Along with a local physician, I started the Willits Healthy Action Team (WHAT) that offers community walks for men, women, and children (and well-behaved pets). Our logo says that we are committed to personal, community, and planetary healing. It is a big success and gives me a chance to do things I love and offer them free to the community. In a declining economy, the best “social security” may be the old-fashioned security of helping others, knowing they will likely help you in return.
Work less, live more. In her book The Overworked American: The Unexpected Decline of Leisure, economist Juliet Schor detailed the fact that we are working longer hours and enjoying our life less. She quotes a man who could easily be speaking for many of us. “Being a man means being willing to put all your waking hours into working to support your family. If you ask for time off, or if you turn down overtime, it means you’re lazy or you’re a wimp.”
Call a man a wimp and you can get him to do anything, even work himself to death.
But times are changing. More men are realizing they can work less and enjoy their lives more. In a down economy, it may seem crazy to work less, but that’s just what Schor’s research suggests we do. “Work less in the declining market,” she says, “but use those freed-up hours productively, to invest in new skills and activities.”
Many men are going back to school, training for new jobs in the “green economy,” or building up social capital by becoming more deeply connected with others in the community.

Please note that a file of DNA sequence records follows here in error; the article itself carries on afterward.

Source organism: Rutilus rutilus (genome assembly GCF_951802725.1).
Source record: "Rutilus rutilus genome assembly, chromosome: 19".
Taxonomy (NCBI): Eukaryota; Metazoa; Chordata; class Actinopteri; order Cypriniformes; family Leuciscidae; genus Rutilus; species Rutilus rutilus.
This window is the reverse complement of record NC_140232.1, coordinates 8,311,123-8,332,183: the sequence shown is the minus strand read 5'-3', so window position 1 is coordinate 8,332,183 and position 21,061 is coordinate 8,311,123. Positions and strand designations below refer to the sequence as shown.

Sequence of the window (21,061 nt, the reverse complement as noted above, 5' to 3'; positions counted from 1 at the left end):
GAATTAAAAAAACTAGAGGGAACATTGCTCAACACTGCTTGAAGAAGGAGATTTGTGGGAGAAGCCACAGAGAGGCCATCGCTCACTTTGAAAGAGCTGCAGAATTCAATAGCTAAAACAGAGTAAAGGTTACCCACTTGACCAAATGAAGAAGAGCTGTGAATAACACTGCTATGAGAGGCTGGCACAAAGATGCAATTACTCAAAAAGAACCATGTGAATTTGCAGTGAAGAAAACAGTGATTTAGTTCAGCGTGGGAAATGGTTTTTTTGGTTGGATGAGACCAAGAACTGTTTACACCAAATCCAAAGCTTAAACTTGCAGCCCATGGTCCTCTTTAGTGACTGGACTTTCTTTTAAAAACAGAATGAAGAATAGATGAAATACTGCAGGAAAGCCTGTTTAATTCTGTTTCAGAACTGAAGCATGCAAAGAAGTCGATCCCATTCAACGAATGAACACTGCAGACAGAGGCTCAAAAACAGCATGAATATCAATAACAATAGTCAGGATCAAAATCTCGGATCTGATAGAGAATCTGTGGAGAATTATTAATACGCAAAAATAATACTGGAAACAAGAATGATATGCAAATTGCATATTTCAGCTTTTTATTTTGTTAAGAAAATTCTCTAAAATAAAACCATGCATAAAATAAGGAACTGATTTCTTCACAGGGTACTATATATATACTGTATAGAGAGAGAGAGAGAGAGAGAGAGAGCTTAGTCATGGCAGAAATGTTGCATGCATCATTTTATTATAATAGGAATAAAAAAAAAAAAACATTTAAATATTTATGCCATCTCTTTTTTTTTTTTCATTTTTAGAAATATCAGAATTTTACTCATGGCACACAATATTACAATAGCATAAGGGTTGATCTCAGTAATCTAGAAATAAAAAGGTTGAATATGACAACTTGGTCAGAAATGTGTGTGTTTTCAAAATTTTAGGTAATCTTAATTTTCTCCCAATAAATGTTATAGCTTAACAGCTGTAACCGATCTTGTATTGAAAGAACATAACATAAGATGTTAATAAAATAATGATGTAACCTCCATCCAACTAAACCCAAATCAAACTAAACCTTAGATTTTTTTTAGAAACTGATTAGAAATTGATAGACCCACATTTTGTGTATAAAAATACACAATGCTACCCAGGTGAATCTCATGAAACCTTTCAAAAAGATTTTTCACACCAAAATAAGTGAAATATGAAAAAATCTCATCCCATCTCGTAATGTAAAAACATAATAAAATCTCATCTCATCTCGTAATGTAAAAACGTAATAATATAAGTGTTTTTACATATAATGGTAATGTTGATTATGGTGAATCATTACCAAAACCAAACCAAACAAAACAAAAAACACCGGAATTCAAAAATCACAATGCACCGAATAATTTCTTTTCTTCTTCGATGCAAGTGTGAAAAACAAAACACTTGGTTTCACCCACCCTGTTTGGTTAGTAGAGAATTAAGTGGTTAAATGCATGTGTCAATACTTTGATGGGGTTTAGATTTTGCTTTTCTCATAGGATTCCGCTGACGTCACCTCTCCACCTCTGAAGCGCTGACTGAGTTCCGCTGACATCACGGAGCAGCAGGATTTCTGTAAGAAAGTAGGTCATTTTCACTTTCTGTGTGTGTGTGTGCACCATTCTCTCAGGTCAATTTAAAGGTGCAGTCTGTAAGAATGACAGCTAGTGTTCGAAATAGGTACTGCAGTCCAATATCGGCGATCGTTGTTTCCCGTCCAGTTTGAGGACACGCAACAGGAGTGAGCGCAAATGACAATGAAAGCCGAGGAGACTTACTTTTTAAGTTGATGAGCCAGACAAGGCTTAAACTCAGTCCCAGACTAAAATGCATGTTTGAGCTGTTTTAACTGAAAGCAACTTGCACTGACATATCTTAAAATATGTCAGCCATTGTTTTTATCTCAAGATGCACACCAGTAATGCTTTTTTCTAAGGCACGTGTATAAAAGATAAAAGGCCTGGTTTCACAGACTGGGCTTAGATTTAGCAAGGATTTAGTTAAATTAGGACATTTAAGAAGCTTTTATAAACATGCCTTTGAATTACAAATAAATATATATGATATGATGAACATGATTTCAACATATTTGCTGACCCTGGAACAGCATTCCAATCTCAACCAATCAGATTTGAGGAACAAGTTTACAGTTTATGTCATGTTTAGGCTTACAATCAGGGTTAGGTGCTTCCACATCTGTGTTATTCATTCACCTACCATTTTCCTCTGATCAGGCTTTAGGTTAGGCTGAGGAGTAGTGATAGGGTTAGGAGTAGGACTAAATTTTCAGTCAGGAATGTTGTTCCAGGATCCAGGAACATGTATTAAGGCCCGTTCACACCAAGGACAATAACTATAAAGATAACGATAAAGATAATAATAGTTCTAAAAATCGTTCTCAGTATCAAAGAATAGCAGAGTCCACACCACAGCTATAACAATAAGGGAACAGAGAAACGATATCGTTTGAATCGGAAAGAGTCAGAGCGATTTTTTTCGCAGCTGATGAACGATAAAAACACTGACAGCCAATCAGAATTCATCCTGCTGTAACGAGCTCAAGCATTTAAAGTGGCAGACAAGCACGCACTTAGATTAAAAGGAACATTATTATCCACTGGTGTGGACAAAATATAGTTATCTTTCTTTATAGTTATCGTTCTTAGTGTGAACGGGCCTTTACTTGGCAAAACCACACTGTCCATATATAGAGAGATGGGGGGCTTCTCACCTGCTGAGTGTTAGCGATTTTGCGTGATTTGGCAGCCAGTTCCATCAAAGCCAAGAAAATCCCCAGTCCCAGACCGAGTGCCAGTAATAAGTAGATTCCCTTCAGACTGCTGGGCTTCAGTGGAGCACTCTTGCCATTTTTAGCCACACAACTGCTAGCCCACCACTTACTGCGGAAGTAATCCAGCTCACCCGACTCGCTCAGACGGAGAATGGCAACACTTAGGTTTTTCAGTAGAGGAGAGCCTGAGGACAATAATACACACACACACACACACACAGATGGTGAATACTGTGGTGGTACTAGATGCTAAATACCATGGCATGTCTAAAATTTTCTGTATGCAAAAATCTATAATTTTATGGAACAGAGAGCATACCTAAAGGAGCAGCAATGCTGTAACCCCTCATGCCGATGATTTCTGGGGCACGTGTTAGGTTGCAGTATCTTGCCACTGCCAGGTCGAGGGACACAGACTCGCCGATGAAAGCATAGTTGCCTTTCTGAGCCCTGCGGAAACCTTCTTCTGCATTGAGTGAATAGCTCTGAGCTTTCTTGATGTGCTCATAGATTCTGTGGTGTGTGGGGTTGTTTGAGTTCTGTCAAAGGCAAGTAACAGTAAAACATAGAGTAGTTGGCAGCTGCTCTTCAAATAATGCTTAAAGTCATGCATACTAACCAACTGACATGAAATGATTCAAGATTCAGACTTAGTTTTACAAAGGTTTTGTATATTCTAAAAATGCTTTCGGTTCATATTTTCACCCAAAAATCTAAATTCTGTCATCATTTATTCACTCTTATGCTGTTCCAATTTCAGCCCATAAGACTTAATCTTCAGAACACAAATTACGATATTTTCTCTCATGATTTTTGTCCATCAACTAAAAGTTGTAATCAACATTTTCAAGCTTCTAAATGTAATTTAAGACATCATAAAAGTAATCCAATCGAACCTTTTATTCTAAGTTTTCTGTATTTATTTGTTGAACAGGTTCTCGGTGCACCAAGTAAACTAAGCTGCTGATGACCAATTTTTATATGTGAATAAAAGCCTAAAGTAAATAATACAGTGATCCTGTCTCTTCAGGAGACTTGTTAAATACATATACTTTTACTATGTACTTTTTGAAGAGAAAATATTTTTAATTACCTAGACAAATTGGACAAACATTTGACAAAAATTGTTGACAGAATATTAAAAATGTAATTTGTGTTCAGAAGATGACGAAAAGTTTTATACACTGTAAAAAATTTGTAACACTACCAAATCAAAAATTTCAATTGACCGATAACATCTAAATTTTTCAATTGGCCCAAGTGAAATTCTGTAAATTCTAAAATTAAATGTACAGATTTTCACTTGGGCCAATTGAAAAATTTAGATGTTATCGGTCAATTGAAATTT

Get to the new good life. Twenty-one-year-old Baskin-Robbins heir John Robbins had it made. He was set to take over a thriving business selling unlimited flavors of ice cream. “I was born at the pinnacle of the old good life,” he says, “with its promise of unlimited consumption, and I was poised to champion it into a new generation.”# But he chose a different path, one with less money but more in line with his values. He went on to write best-selling books, including Diet for a New America and Healthy at 100, and over the years he accumulated his own money while doing the work he loved.
Living simply, but wanting to have secure income to pass on to their son Ocean and his family, Robbins and his wife followed the guidance of a wealthy friend and invested all their life savings with him. The friend invested his own money and theirs with a trusted friend, and they hoped to be set for life. But the friend turned out to be Bernard Madoff.
Robbins remembers the call that told them that Madoff had been arrested for perpetuating the most massive financial fraud in world history. “On that phone call, we learned that more than 95 percent of our net worth had been stolen. Every cent we had put into the fund was gone … At first, I felt such enormous shock that I genuinely wondered if it might kill me.”
But Robbins did recover, and he went on to share his experiences in The New Good Life: Living Better Than Ever in an Age of Less. “Born into riches,” says Robbins, “I’ve gone from there to chosen rags to self-made riches to unchosen rags to now recovering and once again creating sufficiency.”
Most of us don’t go through changes as dramatic as John Robbins’, but we all must deal with our own challenges.
—Photo credit: FlyingSinger/Flickr